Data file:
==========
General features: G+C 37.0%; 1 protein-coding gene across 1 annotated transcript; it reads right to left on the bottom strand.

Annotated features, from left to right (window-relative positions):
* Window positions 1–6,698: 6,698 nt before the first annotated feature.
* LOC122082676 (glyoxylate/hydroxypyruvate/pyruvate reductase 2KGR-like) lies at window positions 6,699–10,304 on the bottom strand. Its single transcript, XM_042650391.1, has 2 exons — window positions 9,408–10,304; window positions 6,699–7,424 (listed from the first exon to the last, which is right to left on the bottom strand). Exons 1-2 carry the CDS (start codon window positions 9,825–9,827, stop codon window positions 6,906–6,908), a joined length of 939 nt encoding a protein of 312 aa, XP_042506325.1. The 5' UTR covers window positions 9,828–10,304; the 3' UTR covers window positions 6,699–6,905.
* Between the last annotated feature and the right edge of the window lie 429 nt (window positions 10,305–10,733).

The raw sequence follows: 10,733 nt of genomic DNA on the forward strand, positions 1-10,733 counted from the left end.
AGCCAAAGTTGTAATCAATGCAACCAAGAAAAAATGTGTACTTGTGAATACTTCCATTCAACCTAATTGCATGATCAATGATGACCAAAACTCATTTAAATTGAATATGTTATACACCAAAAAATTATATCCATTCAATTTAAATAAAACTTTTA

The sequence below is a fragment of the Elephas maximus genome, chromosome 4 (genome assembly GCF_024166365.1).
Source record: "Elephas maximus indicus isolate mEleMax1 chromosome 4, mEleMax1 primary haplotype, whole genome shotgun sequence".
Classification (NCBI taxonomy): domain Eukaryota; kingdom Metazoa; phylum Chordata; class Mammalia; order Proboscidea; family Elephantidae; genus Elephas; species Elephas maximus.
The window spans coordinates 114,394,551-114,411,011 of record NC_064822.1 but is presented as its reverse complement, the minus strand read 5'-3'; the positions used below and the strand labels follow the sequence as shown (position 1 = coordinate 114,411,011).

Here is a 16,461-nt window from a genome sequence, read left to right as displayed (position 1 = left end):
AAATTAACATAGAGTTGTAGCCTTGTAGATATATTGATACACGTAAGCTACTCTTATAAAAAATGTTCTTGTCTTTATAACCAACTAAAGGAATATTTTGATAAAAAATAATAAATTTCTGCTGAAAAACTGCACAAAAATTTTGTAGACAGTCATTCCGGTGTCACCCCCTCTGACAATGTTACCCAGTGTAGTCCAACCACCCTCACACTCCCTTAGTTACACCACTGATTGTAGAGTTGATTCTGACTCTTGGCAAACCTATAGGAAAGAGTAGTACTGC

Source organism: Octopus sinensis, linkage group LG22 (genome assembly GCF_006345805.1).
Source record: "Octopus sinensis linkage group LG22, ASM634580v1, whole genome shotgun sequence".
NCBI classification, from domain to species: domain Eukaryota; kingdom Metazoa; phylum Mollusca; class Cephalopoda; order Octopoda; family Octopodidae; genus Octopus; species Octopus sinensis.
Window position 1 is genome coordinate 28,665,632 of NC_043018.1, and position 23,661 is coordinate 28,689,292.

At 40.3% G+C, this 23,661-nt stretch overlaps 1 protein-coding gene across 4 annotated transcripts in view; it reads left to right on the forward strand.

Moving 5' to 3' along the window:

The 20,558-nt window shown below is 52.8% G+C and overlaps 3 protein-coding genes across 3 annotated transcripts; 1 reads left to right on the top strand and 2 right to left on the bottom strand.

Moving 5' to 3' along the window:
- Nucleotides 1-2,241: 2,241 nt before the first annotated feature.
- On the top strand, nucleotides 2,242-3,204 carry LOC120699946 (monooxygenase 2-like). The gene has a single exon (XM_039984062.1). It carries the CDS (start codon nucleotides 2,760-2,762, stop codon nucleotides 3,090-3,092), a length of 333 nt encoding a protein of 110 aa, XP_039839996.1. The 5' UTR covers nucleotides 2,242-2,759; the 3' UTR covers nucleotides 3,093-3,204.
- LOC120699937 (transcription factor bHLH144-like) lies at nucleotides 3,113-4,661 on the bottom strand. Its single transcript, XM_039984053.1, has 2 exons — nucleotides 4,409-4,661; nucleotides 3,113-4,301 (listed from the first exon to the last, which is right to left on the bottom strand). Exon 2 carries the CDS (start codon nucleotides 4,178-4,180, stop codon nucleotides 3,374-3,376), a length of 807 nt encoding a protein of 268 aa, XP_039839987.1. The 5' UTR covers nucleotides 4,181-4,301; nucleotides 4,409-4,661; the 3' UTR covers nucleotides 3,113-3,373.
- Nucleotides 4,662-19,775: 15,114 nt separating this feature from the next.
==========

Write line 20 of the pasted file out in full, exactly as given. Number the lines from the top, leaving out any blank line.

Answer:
The 20,558-nt window shown below is 52.8% G+C and overlaps 3 protein-coding genes across 3 annotated transcripts; 1 reads left to right on the top strand and 2 right to left on the bottom strand.